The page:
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Machine Translation

, Volume 32, Issue 3, pp 195–215 | Cite as

Quantitative fine-grained human evaluation of machine translation systems: a case study on English to Croatian

  • Filip KlubičkaEmail author
  • Antonio Toral
  • Víctor M. Sánchez-Cartagena
Article

Abstract

This paper presents a quantitative fine-grained manual evaluation approach to comparing the performance of different machine translation (MT) systems. We build upon the well-established multidimensional quality metrics (MQM) error taxonomy and implement a novel method that assesses whether the differences in performance for MQM error types between different MT systems are statistically significant. We conduct a case study for English-to-Croatian, a language direction that involves translating into a morphologically rich language, for which we compare three MT systems belonging to different paradigms: pure phrase-based, factored phrase-based and neural. First, we design an MQM-compliant error taxonomy tailored to the relevant linguistic phenomena of Slavic languages, which made the annotation process feasible and accurate. Errors in MT outputs were then annotated by two annotators following this taxonomy. Subsequently, we carried out a statistical analysis which showed that the best-performing system (neural) reduces the errors produced by the worst system (pure phrase-based) by more than half (54%). Moreover, we conducted an additional analysis of agreement errors in which we distinguished between short (phrase-level) and long distance (sentence-level) errors. We discovered that phrase-based MT approaches are of limited use for long distance agreement phenomena, for which neural MT was found to be especially effective.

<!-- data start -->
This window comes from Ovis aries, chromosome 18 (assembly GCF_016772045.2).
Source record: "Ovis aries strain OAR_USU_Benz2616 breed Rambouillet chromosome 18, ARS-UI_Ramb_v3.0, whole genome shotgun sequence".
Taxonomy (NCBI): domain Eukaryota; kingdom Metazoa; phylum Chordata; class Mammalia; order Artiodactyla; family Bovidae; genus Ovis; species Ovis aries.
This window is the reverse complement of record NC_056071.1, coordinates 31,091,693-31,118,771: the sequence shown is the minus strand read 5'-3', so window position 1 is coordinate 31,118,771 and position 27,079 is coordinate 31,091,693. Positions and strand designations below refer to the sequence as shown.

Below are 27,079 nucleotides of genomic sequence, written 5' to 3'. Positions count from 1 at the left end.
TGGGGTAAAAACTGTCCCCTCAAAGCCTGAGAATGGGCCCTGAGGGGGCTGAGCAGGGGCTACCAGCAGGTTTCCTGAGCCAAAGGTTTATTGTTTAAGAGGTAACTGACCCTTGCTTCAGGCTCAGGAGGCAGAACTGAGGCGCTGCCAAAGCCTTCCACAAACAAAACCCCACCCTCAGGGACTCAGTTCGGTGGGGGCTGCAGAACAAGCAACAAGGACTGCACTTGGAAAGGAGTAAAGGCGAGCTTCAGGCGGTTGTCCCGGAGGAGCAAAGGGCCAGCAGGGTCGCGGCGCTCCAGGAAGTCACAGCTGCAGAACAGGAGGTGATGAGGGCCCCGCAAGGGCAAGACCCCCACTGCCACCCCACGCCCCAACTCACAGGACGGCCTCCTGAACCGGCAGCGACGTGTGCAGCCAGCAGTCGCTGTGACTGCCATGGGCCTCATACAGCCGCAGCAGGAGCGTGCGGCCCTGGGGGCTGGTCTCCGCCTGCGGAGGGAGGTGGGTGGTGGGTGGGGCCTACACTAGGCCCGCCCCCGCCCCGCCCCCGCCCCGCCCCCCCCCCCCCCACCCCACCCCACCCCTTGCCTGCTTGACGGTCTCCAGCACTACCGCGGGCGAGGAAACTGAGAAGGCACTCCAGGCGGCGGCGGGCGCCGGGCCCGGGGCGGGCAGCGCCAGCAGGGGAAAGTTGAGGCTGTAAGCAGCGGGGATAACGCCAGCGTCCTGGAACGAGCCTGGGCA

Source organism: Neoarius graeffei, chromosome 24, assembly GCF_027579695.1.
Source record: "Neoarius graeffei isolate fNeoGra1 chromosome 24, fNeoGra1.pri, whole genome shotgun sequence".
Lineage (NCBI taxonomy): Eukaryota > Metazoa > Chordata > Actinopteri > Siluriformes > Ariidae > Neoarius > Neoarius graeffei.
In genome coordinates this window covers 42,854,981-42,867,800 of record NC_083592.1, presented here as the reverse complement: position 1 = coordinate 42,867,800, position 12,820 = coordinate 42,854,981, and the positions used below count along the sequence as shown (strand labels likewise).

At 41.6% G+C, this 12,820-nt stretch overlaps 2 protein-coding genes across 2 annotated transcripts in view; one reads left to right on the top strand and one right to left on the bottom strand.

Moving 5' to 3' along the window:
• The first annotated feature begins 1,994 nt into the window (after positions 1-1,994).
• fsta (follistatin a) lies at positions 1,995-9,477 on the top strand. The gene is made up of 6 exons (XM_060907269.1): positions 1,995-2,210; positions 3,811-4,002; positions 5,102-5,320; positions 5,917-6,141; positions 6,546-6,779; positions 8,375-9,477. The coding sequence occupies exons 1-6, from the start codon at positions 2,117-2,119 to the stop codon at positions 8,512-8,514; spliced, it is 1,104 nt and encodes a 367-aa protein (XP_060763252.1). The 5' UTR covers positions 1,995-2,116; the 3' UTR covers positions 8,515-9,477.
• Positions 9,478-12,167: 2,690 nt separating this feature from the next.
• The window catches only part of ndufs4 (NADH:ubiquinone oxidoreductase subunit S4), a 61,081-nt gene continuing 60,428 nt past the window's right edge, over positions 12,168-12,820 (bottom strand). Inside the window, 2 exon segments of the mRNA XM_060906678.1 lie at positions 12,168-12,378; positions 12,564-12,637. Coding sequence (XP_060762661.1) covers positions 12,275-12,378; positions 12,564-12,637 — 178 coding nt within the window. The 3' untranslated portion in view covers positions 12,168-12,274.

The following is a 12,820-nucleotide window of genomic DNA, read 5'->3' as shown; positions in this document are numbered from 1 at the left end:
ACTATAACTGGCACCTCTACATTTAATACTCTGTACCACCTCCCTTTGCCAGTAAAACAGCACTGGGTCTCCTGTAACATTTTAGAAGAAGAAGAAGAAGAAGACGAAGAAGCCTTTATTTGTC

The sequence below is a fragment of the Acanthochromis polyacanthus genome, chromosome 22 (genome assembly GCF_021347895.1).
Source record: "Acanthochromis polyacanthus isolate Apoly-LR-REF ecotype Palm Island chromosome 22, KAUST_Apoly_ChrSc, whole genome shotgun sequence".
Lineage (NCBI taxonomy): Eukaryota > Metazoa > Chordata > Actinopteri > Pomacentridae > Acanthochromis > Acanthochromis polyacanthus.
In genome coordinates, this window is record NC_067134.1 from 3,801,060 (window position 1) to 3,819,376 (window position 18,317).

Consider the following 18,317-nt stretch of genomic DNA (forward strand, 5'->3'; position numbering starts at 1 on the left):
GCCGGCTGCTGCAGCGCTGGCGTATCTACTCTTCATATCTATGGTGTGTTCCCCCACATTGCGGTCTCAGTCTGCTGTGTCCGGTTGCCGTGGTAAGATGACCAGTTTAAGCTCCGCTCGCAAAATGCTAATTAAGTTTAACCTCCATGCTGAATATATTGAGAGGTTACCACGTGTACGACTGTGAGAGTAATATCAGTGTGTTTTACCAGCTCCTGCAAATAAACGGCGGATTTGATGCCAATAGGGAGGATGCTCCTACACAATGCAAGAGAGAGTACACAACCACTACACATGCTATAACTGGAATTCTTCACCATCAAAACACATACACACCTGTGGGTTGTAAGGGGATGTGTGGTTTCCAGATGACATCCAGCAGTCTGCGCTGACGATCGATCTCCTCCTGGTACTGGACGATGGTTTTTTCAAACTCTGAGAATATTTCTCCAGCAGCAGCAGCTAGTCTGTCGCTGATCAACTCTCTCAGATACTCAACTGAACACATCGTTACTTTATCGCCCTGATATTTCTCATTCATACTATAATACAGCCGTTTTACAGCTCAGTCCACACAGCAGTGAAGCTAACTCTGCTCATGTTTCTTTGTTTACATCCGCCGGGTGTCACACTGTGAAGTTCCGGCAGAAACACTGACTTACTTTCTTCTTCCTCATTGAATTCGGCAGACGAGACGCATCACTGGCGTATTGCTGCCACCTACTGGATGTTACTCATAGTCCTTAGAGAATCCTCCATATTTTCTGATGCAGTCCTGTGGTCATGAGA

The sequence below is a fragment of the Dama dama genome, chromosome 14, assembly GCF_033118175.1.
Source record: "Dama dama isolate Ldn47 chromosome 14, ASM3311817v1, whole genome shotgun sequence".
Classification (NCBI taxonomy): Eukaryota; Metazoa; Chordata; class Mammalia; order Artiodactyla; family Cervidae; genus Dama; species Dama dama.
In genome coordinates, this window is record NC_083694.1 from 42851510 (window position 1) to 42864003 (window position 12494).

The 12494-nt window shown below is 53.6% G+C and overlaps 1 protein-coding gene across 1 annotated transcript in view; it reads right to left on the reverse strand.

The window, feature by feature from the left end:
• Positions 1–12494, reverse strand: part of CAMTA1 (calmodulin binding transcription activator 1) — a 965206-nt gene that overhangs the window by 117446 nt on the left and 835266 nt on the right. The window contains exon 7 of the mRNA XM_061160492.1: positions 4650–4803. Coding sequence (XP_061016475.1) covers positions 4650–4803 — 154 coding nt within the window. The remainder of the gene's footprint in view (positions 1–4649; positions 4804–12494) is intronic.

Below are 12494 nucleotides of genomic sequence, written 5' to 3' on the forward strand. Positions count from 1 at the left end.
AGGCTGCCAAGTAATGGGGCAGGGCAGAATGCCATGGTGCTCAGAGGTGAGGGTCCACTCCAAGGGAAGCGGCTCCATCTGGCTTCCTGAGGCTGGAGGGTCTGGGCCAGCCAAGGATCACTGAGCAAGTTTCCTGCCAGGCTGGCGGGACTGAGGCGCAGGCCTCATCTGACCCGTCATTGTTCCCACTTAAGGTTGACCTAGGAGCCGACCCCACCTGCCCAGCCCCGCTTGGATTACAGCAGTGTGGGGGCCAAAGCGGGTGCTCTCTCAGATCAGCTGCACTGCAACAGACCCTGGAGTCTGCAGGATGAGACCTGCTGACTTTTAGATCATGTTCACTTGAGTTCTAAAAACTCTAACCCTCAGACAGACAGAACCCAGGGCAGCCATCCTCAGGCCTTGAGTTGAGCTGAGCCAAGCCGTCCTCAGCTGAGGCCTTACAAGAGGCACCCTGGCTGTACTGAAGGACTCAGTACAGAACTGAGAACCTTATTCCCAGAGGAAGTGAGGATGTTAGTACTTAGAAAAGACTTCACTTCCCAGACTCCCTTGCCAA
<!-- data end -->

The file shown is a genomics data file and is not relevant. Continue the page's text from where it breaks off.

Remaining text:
Keywords

Neural machine translation Statistical machine translation Phrase-based machine translation Factored models Human evaluation Error annotation Multidimensional quality metrics (MQM) 

Notes

Acknowledgements

We would like to extend our thanks to Maja Popović, who provided invaluable advice, and Denis Kranjčić, who performed the annotation together with Filip Klubička, first author of the paper. This research was partly funded by the ADAPT Centre, which is funded under the SFI Research Centres Programme (Grant 13/RC/2106) and is co-funded under the European Regional Development Fund. This research has also received funding from the European Union Seventh Framework Programme FP7/2007-2013 under Grant agreement PIAP-GA-2012-324414 (Abu-MaTran) and the Swiss National Science Foundation Grant 74Z0_160501 (ReLDI).

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© Springer Science+Business Media B.V., part of Springer Nature 2018

Authors and Affiliations

  1. 1.Dublin Institute of TechnologyDublinIreland
  2. 2.University of GroningenGroningenThe Netherlands
  3. 3.Prompsit Language EngineeringAlacantSpain

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